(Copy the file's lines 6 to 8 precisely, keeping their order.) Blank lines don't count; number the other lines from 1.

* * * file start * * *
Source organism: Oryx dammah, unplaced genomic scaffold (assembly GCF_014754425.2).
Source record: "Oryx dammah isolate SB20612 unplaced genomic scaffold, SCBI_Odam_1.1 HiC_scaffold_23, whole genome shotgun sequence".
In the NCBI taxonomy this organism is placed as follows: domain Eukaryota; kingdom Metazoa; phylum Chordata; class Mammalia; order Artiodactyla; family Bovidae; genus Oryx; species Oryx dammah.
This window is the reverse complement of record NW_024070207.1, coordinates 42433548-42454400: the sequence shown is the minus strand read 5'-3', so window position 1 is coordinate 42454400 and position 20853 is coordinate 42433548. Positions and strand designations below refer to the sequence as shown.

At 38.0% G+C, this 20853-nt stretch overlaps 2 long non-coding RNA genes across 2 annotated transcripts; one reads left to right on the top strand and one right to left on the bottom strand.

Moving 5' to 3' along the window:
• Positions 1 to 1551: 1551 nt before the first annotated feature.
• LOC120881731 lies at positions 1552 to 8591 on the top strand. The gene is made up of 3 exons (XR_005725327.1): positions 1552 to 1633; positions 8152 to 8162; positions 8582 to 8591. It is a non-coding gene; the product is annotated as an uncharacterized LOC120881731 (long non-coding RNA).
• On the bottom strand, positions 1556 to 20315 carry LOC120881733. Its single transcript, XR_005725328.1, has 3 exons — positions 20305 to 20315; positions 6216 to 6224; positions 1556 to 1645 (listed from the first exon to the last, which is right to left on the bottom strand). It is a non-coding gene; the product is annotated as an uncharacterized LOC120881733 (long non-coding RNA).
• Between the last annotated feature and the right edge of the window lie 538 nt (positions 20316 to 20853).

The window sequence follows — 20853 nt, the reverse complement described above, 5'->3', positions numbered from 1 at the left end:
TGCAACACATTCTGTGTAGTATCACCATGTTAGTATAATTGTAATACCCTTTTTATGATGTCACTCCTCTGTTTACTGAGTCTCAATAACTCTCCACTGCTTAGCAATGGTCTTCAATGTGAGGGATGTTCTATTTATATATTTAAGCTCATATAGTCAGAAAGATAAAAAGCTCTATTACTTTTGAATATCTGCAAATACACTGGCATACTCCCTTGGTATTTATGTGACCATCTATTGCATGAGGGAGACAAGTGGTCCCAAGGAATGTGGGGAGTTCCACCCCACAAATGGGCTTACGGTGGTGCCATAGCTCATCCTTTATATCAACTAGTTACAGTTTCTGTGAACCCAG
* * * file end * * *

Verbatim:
Moving 5' to 3' along the window:
• Positions 1 to 1551: 1551 nt before the first annotated feature.
• LOC120881731 lies at positions 1552 to 8591 on the top strand. The gene is made up of 3 exons (XR_005725327.1): positions 1552 to 1633; positions 8152 to 8162; positions 8582 to 8591. It is a non-coding gene; the product is annotated as an uncharacterized LOC120881731 (long non-coding RNA).